Negator - Old Black
Remedy Records
Black Metal
8 songs (38:11)
Release year: 2004
Reviewed by Tony
Archive review
German Black Metal is the chief competitor with France as the definitive Central European Black Metal nation. As the Scandinavian borne genre crept southward, these talented and creative nations were capable of twisting the genre to their own regards, establishing themselves along with the Ukraine as what is really the big three of modern Black Metal. Sure, the Scandinavian plane is still a seed bank of excellent Black Metal, but as the genre globalized, other powers rose to compete alongside the titans of Black Metal. With the French choosing an experimental tinge to their Black Metal, with their best known bands being the loved/hated Blut Aus Nord or the universally hailed Deathspell Omega. The Germans chose a violent side of Black Metal. Whether it be the astral onslaught of drawn out aggression like my favorites Lunar Aurora or the consistent brutality that so many bands (recently Endstille ) display, many of these German bands show the same attacking mentality that their Wehrmacht showed as they trampled France. In many ways these two Black Metal outputs are reflections of their culture. This is not to say that Germany is an inherently violent nation, but it seems as if the French embrace their artistic nature that ebbs and flows with their romantic language, appreciation for fine art and dining, among other things. German is a rough language, spoken by hardy people in the cold of their land. Their history is one of turbulence, stemming all the way from the Protestant Reformation to the start and loss of two World Wars. Could these notions truly be the defining factor behind cultural Black Metal in Central Europe? That obviously being a blanket statement which is not wholly true at every juncture. Negator are a band that I was lucky to discover through the numerous lists that users post. Some of them are complete bullshit, citing a band like Cradle of Filth on something like “Top 10 best BM albums evarrr!!!” But others have value to them. Negator are one such band. The vocals reap madness, the guitars are chaotic, and the drums consistently attack. However, despite such a niche in the Black Metal world I like to call “warfare” Black Metal due to its lyrical (and musical) centrism to the principles of war, the production and the band are surprisingly tight, a most welcome facet of Old Black. Once again, this is my first exposure to this band, a theme that has been occurring quite often these past few updates. Negator are a band with four pieces, three releases, and good ones at that! They are a group from Hamburg, Old Black is their first release. What better way to start than from the very beginning?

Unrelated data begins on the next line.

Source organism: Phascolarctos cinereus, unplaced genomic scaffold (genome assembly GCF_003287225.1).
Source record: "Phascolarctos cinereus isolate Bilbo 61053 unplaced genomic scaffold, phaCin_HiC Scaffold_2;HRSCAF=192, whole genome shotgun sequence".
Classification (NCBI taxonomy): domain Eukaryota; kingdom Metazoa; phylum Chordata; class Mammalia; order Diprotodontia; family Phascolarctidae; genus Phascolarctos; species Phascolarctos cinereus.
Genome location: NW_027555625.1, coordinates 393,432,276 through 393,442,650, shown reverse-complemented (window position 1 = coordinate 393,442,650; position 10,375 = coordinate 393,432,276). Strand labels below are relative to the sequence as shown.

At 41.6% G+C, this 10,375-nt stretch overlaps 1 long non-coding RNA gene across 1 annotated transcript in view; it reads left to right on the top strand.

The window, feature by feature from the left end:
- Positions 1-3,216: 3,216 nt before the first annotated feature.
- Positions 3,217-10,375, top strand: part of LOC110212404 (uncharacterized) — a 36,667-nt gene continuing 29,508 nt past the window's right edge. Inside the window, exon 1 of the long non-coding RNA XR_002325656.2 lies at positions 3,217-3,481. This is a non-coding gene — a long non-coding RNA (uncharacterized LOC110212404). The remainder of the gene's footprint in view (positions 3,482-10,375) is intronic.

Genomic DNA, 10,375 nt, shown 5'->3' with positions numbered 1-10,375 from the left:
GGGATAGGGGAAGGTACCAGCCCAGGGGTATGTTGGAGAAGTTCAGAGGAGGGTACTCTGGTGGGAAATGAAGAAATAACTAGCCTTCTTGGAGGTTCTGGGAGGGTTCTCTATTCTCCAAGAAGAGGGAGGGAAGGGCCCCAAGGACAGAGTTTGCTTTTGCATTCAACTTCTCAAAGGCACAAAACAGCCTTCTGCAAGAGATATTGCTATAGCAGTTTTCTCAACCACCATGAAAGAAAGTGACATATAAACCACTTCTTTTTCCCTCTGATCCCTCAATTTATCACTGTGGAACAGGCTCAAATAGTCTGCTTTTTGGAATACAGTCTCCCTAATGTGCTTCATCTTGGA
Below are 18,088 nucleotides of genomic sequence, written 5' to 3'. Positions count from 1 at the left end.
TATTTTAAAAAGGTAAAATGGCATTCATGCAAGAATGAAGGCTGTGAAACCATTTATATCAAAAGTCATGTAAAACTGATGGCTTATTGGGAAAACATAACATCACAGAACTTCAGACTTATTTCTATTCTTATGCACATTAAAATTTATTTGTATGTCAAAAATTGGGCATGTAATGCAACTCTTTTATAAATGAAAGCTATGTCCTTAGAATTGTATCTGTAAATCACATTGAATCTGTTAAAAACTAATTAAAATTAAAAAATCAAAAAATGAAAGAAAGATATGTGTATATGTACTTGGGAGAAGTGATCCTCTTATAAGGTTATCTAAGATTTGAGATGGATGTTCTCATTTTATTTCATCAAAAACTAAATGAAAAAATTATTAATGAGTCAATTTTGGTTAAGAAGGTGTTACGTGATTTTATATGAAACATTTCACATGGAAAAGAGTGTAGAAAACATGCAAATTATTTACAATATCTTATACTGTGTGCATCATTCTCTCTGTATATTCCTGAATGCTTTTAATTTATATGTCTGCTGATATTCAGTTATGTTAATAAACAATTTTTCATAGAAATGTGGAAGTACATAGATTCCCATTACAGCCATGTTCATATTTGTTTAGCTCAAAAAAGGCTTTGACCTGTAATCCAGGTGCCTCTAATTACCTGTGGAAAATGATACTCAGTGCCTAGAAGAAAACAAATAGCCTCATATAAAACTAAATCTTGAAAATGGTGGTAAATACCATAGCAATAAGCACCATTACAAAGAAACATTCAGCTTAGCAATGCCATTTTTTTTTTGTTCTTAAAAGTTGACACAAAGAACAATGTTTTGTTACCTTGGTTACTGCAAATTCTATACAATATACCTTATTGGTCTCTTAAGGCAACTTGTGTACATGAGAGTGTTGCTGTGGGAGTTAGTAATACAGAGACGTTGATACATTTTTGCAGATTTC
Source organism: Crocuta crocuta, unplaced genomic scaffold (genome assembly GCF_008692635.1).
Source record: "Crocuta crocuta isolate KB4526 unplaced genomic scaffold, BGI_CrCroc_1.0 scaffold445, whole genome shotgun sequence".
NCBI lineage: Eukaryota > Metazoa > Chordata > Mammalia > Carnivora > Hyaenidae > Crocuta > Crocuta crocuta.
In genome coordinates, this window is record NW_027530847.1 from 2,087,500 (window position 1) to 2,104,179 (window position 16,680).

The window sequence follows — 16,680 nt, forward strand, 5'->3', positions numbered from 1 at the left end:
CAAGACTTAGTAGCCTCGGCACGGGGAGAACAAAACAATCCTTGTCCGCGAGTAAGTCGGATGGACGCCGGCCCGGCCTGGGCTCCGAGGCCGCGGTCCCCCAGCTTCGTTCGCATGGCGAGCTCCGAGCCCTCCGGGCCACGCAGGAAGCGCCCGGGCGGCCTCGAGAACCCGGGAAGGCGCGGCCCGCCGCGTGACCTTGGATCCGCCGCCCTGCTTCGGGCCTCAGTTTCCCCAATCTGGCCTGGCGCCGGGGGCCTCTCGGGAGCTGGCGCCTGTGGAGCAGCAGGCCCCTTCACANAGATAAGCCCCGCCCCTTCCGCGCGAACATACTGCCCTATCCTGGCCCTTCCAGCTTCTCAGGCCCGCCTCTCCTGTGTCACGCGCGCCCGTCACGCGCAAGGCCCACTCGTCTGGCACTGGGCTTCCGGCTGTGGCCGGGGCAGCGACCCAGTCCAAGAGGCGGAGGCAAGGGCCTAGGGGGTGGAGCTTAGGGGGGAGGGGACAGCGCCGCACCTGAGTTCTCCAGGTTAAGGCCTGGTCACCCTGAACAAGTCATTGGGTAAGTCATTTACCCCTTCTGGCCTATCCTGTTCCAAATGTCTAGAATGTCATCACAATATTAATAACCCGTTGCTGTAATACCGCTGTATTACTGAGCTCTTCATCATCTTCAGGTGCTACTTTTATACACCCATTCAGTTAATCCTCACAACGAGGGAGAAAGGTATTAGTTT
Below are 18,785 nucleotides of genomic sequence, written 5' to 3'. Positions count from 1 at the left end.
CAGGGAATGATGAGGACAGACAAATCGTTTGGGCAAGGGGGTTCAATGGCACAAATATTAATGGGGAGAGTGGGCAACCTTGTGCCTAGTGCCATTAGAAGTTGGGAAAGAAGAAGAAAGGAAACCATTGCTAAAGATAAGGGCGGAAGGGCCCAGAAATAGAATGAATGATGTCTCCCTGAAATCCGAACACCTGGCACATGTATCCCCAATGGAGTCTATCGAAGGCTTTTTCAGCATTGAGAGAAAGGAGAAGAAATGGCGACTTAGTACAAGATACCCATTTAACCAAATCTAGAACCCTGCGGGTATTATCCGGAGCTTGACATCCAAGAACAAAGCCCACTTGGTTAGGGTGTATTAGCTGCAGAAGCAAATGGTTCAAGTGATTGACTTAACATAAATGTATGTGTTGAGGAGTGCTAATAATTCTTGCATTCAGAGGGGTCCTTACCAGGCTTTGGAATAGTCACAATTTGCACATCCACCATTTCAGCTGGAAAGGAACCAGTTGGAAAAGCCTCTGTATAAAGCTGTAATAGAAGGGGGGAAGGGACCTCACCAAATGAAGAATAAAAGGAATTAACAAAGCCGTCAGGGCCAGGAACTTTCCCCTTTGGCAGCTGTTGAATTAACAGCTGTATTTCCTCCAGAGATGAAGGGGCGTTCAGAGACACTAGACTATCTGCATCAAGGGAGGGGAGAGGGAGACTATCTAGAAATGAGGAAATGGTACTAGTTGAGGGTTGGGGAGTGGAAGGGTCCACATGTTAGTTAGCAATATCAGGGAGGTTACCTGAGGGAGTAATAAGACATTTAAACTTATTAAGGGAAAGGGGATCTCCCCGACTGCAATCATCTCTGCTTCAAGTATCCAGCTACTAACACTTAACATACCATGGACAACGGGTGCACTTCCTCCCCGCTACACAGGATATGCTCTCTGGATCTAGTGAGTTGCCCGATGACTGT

Having heard one track off of Old Black I had to buy it at its asking price of less than $3. Thinking I stumbled upon a bargain that I would probably put in the 60s, I figured about 20 points per dollar would not hurt my coffers. Little did I know how excellent this release would be. Old Black is nothing new, but an old formula with pieces constructed from several classics weaved into one monster album. It helps that the drumming is fast and accurate along with the very audible and clear string section. Nachtgarm is truly a highlight on vocals. It seems as if some of the bands that feature a member solely on vocals tend to excel in this regard. Exhibit A: Endstille. Exhibit B: Marduk. Oft times a Black Metal band will grab a competent bassist and just have him throw on vocals as if they are just background static and deserve no commitment in the genre. While it is somewhat truthful that Black Metal does not focus on vox like Death Metal sometimes does, bands who work hard to perform the best possible vocals seem to gravitate towards my player more and more often.

I have found that in many ways I tend to dissect songs on a microscopic basis. Well, on this review, I am not going to spend any time discussing what the songs entail, but simply state that each song has a different motive, a different mood, a different quality. Some tracks conjure thoughts of all out warfare, cataclysmic death, raining fire. Others are depressive, with minor riffs creating that bleak atmosphere that has made Black Metal so infamous. The musicianship on Old Black is nothing short of reputable. Everything is clean and clear, but does not have that polished sound that detracts from the blackness of it all. Each riff is a true work in structural chaos, if such an anomaly does exist. Drumming here is precise and well-wrought. The double bass lines as fluid as the blast beats. Overall, this is an album where each song kills, but the album does not clock in as long enough. It bears a monster riff each measure, with killer drumming to accompany the work. I will be searching hard for more Negator, as I expand my horizons towards the French and German scenes. I spend a whole lot of my time with Ukrainian BM, and hope to continue my trek through Europe, a wondrous landscape marked with several fortresses of Black Metal villainy.

Killing Songs :
Tony quoted 95 / 100
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